When the Good Place gets too good for comfort

While the 'Forever' universe appears to be nontheistic or at least agnostic, there is a kind of secular dogma that runs through it. Think of it as a theology of comfort.

Fred Armisen and Maya Rudolph star in “Forever” on Amazon. Photo by Colleen Hayes/Amazon Studios

SPOILER ALERT: This column contains spoilers about the Amazon Studios series “Forever.”

“Forever,” the dramedy series that premiered last month on Amazon, is the most spiritually intriguing new TV show you should be watching this fall.

Starring SNL alums Maya Rudolph as June and Fred Armisen as her husband, Oscar, the eight-part series, which dropped in its entirety in September, does a deep dive into the meaning of life by exploring what happens when it ends.

Oscar is first to arrive in the afterlife when he skis into a tree. His beloved June joins him about a year later when she chokes on a macadamia nut during a flight to Hawaii.

For the couple, the hereafter is ambiguous — neither heaven nor hell. Rather, it seems a lot like their former life in a subdivision of tidy ranch-style homes in suburban Riverside, Calif.

Familiar, safe, comfortable.

“What are we supposed to be doing?” June asks Oscar soon after she arrives, lying on her back on the manicured front lawn of their (apparently) eternal home.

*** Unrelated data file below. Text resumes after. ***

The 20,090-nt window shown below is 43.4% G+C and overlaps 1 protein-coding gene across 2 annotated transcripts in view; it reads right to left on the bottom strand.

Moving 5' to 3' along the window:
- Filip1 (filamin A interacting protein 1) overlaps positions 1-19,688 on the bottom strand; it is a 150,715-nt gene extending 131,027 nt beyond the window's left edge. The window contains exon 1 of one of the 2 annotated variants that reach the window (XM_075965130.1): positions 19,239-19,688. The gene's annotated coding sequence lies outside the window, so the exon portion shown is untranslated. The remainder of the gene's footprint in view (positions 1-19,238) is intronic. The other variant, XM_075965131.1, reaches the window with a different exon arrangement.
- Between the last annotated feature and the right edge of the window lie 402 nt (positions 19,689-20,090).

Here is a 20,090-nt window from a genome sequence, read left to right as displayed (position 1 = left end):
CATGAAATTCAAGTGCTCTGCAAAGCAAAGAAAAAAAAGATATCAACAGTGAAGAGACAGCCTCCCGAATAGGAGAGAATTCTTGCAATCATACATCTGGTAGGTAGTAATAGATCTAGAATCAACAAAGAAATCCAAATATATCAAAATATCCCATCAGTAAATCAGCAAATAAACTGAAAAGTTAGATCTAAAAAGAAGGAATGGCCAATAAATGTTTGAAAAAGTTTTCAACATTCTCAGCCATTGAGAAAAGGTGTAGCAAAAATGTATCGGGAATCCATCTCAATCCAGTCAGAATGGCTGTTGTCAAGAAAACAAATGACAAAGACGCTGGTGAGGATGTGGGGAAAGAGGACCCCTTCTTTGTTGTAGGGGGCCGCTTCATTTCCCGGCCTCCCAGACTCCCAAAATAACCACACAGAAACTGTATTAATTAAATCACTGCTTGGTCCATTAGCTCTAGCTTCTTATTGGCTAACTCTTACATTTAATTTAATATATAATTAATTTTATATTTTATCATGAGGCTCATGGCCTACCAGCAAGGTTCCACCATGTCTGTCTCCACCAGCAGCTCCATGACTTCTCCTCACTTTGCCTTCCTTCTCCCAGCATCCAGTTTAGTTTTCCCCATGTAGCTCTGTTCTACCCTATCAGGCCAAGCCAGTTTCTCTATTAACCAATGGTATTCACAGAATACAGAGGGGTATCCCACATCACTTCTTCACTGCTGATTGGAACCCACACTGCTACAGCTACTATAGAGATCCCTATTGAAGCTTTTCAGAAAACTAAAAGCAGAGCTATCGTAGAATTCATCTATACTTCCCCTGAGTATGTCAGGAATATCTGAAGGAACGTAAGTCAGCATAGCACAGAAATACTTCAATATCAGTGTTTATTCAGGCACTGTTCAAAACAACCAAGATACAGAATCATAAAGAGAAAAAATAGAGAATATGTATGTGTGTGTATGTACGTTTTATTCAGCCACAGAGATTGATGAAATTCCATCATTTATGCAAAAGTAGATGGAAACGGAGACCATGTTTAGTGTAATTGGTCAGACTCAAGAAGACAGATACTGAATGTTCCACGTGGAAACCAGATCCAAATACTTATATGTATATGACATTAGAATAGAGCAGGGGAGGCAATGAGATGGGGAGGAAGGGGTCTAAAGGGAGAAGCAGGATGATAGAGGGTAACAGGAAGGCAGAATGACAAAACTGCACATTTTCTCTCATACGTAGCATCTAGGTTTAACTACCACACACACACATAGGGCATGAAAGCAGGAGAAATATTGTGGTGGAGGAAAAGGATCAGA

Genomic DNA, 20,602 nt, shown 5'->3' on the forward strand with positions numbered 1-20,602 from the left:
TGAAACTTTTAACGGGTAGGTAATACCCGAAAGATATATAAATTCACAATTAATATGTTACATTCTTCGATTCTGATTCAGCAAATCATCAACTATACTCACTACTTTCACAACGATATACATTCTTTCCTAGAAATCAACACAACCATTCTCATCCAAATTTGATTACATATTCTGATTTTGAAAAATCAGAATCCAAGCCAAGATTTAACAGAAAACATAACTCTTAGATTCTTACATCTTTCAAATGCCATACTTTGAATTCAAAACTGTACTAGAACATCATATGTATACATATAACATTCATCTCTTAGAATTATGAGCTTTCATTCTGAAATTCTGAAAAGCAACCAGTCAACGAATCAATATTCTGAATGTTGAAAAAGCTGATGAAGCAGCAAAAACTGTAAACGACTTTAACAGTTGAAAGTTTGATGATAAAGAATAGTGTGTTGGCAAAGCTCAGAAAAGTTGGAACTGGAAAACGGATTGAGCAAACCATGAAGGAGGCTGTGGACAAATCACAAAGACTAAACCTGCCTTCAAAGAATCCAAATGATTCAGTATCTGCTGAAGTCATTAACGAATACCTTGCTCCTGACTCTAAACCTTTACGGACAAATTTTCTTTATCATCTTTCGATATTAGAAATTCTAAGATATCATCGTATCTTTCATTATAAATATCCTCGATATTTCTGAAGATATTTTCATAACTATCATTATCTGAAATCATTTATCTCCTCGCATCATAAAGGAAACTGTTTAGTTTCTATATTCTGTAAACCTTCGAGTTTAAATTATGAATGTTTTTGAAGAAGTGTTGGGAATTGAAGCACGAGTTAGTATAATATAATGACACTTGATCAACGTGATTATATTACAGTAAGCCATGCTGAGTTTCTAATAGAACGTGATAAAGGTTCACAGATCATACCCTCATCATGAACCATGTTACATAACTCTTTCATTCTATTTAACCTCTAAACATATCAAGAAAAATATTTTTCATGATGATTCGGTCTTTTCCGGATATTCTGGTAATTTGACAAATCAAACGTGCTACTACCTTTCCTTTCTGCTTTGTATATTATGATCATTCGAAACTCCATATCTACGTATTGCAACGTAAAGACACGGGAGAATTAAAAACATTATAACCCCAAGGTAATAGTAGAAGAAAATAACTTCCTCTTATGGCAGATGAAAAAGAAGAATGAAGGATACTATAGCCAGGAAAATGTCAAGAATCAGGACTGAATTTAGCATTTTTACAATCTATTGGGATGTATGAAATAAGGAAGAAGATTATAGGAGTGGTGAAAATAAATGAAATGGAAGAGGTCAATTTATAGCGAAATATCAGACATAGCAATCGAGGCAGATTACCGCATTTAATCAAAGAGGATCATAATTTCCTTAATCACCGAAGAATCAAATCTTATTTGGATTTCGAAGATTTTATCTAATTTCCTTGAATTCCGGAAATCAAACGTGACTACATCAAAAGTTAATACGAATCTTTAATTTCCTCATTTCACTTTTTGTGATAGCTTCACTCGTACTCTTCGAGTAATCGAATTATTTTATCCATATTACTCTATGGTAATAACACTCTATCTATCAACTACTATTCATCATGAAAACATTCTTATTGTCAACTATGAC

“I don’t know,” Oscar says.

Is there a God? Oscar doesn’t know that, either.

But there is a shuffleboard court.

At first blush, it appears as if life just goes on on the other side of the veil in much the same way it had before, except they don’t have to work, and food simply appears in their well-appointed kitchens and pantries — including some of their favorites.

For June, it’s oolong tea.

For their neighbor Mark, who died in a car crash in the 1970s when he was a teenager, leaving him to spend eternity as a perpetually moody 17-year-old, the hereafter includes an endless supply of Reggie bars.

Fred Armisen and Maya Rudolph walk their eternal neighborhood in “Forever” on Amazon. Photo by Colleen Hayes/Amazon Studios

June and Oscar’s home is decorated in midcentury modern perfection with its soothing green-blue and earth-tone palette, clean lines and whimsical Bitossi pottery.

“It’s really nice — there are so many seating options,” June exclaims when she sees their living room for the first time. “Yeah, I had nothing to do with it,” Oscar says. “It was like this when I got here.”